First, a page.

What is the ultimate expression of a video game? Is it in the industry blockbusters like Call of Duty: Modern Warfare 3 or Elder Scrolls V: Skyrim? The nature of video games, and their relative “newness” in terms of our time spent developing them as a form of human expression makes it very difficult to determine exactly what a “video game as art” would actually look like. In artistic terms, we’ve taken the form from the equivalent of cave paintings (think Pong) to something much more sophisticated within a single generation. Yet, many of the more avant garde designers and developers are already striving to move video games out of the realm of simple entertainment and to give them credence as a stand-alone artistic form of expression.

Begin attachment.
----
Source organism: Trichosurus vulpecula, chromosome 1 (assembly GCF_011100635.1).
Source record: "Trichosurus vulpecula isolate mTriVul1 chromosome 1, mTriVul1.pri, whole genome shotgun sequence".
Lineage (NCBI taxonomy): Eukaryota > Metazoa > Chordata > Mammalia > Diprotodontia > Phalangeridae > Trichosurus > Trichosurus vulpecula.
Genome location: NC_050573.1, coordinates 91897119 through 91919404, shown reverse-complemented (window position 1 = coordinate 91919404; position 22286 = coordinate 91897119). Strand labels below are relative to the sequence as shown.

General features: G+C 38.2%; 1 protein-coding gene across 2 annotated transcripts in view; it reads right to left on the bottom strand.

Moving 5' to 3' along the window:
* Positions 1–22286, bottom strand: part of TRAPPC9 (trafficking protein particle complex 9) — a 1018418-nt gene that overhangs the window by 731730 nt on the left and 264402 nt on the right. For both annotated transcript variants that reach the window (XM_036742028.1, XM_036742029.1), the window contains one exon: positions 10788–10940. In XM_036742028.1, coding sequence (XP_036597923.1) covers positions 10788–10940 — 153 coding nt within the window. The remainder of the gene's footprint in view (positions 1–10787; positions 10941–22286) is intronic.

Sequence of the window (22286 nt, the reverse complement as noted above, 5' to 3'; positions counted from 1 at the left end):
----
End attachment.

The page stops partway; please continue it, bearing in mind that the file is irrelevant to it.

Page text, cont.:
A recent interview in The Atlantic with game designer Jonathan Blow, creator of Braid, reveals a man that is attempting to do just that thing. Braid, which was developed and financed entirely by Blow, has received loads of critical acclaim from the industry. However, the independent developer considers the vast majority of video games to be vapid and childish; violent distractions and fluff entertainment. He doesn’t have much better to say about the video game industry, either.